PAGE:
Supreme Court rules that the government's employment tribunal fees are illegal

LONDON — The Supreme Court has ruled that employment tribunal fees are illegal, in a victory for the trade union Unison who brought the appeal against the government.

The fees had led to a 79% reduction in cases going to tribunals over three years.

The court said: “The Fees Order is unlawful under both domestic and EU law because it has the effect of preventing access to justice. Since it had that effect as soon as it was made, it was therefore unlawful and must be quashed.”

The “Fees Order”, which meant claimants to employment tribunals had to pay a fee before a case was heard before a tribunal, was introduced under former justice secretary Chris Grayling in 2013.

Under the system claimants could be charged £390 or £1200 to have their case heard in an employment tribunal, even if it concerned sums of money that were less than that.

“Even where fees are affordable, they prevent access to justice where they render it futile or irrational to bring a claim,” the court ruled.

The court was able to overrule the government as tribunal fees were not introduced through an Act of Parliament, and under common law a minister cannot disproportionately restrict access to justice without one.

“The constitutional right of access to the courts is inherent in the rule of law: it is needed to ensure that the laws created by Parliament and the courts are applied and enforced,” the court argued.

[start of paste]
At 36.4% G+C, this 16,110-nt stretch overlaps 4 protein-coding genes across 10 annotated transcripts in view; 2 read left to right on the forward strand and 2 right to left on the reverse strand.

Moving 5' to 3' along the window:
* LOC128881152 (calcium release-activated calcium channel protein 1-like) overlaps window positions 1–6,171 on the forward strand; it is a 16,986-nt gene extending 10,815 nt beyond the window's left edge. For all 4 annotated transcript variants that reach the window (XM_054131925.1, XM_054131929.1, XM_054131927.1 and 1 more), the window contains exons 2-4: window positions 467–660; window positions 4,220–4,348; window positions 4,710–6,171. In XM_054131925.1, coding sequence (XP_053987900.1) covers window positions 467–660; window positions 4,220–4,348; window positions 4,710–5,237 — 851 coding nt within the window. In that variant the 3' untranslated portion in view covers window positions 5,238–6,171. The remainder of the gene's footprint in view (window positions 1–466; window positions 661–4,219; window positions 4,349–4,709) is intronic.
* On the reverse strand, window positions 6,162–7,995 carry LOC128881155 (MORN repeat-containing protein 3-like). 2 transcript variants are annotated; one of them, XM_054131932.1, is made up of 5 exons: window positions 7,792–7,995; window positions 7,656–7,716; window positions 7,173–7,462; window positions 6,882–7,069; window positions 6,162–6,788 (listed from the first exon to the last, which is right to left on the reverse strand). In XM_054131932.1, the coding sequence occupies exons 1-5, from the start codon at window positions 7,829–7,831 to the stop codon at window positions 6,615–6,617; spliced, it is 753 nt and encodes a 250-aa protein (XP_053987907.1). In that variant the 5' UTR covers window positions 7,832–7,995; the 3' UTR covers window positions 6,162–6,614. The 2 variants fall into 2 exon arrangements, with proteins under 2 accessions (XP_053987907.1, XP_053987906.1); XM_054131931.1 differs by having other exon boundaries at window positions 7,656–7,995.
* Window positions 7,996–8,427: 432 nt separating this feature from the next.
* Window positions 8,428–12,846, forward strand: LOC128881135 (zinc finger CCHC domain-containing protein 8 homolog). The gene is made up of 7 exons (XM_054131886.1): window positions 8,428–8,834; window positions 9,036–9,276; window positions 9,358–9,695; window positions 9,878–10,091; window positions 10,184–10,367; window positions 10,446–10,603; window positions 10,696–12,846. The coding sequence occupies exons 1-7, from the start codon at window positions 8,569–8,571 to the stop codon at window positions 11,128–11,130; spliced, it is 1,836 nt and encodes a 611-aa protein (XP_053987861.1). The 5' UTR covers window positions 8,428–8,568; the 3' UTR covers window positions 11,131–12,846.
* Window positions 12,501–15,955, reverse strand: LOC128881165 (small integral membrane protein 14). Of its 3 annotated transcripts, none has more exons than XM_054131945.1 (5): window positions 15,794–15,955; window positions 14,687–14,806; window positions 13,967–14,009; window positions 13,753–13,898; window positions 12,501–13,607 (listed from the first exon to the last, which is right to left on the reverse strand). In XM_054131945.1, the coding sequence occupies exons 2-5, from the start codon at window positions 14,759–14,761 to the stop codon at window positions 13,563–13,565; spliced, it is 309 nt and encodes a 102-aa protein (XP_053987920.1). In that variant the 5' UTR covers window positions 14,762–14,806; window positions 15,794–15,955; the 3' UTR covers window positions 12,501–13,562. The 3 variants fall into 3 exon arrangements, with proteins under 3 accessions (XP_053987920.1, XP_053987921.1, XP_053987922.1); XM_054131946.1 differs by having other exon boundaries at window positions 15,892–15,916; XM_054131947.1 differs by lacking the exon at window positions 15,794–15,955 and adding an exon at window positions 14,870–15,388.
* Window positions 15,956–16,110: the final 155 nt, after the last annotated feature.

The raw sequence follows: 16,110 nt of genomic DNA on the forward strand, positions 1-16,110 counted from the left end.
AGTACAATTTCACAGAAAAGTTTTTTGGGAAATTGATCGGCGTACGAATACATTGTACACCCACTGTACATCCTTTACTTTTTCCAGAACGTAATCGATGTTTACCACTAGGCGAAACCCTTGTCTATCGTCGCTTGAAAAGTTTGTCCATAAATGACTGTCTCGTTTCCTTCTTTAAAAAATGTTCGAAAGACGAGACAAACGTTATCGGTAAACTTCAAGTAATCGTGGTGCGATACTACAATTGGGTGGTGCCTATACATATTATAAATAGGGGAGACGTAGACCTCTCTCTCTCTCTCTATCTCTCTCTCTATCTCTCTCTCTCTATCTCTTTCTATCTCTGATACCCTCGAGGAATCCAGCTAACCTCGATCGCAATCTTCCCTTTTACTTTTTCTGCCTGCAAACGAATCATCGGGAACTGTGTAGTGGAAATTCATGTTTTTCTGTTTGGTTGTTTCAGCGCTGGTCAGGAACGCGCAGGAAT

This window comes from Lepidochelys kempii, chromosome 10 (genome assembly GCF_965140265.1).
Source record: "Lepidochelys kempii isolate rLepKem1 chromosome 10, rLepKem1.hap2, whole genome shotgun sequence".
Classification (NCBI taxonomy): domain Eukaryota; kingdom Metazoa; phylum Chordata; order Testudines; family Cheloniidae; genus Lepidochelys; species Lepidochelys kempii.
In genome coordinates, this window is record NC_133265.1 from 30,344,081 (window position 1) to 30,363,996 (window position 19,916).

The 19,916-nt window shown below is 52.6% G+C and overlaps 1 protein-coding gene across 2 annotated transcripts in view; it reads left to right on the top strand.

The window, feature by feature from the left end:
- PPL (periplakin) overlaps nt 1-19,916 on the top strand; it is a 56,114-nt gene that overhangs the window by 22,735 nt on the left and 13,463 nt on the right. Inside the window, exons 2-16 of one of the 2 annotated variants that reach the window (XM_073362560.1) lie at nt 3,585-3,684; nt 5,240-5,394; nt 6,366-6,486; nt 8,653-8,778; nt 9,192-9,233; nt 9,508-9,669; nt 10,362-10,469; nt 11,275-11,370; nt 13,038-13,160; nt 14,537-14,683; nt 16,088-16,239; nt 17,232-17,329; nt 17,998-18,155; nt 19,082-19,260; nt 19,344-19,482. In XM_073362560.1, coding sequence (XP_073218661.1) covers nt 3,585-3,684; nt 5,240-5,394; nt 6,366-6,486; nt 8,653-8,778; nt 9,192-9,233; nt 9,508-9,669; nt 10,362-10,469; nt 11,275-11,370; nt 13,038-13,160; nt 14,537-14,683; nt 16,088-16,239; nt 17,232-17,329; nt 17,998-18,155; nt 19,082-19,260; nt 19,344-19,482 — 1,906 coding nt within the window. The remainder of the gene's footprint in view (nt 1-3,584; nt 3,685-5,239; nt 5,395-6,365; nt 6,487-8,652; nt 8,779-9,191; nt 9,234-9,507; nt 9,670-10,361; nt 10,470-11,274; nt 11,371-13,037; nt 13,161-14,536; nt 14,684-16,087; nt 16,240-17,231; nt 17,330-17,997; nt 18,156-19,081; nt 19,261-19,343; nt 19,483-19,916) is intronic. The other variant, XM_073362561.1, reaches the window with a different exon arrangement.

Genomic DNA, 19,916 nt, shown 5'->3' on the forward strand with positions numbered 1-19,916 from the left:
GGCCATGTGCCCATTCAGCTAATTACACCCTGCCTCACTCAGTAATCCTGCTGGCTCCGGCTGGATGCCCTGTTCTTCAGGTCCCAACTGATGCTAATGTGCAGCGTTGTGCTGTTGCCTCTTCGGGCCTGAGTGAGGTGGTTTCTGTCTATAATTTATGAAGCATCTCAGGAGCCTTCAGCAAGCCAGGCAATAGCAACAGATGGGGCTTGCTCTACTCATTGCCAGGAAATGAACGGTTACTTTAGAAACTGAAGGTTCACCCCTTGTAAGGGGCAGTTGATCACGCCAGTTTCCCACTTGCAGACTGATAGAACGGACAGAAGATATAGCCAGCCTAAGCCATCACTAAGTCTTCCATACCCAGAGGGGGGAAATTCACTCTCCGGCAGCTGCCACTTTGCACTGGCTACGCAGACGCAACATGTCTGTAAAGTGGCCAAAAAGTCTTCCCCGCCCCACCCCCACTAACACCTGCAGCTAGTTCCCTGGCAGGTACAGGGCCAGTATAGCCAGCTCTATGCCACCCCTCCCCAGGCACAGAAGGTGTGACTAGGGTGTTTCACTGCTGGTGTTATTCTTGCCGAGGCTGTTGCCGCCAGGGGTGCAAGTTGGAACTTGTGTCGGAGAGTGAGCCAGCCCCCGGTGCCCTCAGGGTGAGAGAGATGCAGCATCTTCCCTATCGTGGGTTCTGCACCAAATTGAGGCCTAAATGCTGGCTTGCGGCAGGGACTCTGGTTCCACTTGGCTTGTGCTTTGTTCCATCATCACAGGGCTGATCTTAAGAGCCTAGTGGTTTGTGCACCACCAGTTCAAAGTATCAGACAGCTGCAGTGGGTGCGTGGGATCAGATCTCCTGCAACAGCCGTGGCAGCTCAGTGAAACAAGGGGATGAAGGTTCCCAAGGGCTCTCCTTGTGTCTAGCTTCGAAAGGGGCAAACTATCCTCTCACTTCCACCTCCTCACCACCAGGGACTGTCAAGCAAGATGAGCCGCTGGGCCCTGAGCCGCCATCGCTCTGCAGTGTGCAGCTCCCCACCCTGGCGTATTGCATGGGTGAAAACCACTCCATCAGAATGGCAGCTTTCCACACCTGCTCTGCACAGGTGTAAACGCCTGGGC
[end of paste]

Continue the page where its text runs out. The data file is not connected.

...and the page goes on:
Unison General Secretary Dave Prentis said: “Today’s result should bring to an end the cruel employment tribunal fees regime, and ensure that no-one else is ever forced to pay crippling fees just to access basic justice.”

Women were also unfairly targeted by employment tribunal fees, the court found, a they said tribunal fees are “indirectly discriminatory under the Equality Act 2010,” as women are more likely to pay higher fees.

Jonathan Bartley, co-leader of the Green Party said: “Employment tribunal fees block workers from accessing justice. The Government must scrap them in light of the Supreme Court’s judgement. This ruling is a victory for access to justice and common sense.”

The verdict suggests that the Supreme Court is more willing to challenge the government and limit its powers when it attempts to go beyond the sovereignty of parliament with secondary legislation, something that could impact the EU withdrawal bill’s progress.

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